Police said they found bricks stacked in tents and observed people carrying heavy backpacks that could also have been filled with bricks. Three civilian medics told Flagpole that they were carrying water, food and medical supplies in their backpacks, that there were no bricks in tents, and that police never came close enough before deploying gas to observe whether tents contained bricks or not. When they finally did move in, witnesses said police were able to lift the tents with one hand.

The National Guard, called to active duty by Gov. Brian Kemp and waiting in the Classic Center parking deck, assembled downtown in concert with ACCPD and seemed poised to remove the remaining protesters as the state of emergency was declared. However, they waited until around midnight, two hours later, before taking action.

ACCPD and the National Guard then ordered the protesters to disperse. Most of those remaining refused to leave, “lock[ing] arms in the middle of the street in a defensive posture,” according to ACCPD. Then, police fired tear gas canisters—technically cayenne pepper spray—filling the air in downtown Athens with toxic fumes that were more successful at causing those left to flee. Police then arrested those who did not leave, booking 19 people into jail on disorderly conduct. Although police initially said that most of the remaining protesters were not from Athens, 13 of the 19 do live in Athens, with the others hailing from nearby towns and one from Alpharetta. Also arrested that night were a group who police said took advantage of the focus on downtown to attempt to steal guns from an Atlanta Highway sporting goods store. No other looting or property damage—other than the graffiti on the Confederate monument—was reported.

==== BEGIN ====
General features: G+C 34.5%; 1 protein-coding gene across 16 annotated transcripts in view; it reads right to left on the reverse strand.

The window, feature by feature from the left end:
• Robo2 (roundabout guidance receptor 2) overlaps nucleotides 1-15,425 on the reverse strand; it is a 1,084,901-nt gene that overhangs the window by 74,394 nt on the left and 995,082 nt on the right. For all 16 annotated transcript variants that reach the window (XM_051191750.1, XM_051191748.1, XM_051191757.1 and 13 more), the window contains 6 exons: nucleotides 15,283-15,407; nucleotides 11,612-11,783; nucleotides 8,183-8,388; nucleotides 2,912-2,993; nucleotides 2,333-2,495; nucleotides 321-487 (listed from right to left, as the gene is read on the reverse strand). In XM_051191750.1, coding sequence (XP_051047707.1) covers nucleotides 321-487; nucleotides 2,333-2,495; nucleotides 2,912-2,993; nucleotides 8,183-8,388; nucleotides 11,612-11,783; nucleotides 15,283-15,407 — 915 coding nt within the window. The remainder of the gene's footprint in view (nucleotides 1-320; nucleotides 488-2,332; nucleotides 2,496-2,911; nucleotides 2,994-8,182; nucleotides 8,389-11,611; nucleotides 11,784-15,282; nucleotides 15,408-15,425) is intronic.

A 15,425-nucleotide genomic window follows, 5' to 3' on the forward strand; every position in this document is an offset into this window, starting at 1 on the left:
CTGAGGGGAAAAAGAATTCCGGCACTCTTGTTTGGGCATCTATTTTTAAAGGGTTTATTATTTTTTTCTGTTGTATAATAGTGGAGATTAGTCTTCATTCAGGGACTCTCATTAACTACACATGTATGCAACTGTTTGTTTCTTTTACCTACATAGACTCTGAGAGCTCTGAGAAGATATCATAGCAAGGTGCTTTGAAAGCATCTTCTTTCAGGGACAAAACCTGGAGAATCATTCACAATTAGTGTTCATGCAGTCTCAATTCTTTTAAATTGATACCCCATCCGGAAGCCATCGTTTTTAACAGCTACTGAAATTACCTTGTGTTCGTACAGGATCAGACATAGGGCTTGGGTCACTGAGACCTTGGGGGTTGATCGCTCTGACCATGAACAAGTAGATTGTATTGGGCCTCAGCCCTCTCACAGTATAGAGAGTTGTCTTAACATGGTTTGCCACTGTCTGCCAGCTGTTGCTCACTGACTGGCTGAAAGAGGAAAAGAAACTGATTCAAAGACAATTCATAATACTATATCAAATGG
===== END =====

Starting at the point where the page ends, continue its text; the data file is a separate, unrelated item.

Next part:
The next day, ACCPD issued a press release saying that “many” of the roughly 200 protesters occupying the area around the Confederate monument “appeared to belong to a violent extremist group.” This statement conflicts with first-hand accounts, including this reporter’s on-site investigation.

Mayor Kelly Girtz also released a video statement saying ACCPD had “very strong evidence” that they needed to clear downtown to protect both individuals and businesses. Neither Girtz nor ACCPD presented any evidence to support their claims.

Commissioner Tim Denson was an eyewitness to the gassing, and he released a statement confirming that police attacked “unarmed, peaceful protesters.”

“It was absolutely unnecessary and unacceptable to move in on peaceful protesters with violent, dangerous, unpredictable weapons such as tear gas,” Denson said.At least two protesters told Flagpole and Athens Politics Nerd they had been shot with what they called rubber bullets, in addition to the tear gas. Spruill finally acknowledged the use of “bean bag rounds” in a YouTube interview with Girtz on June 4. He said police used bean bag rounds—small fabric bags filled with 12-gauge shot—against protesters who were throwing gas canisters back at police. However, that’s yet another police statement protesters dispute.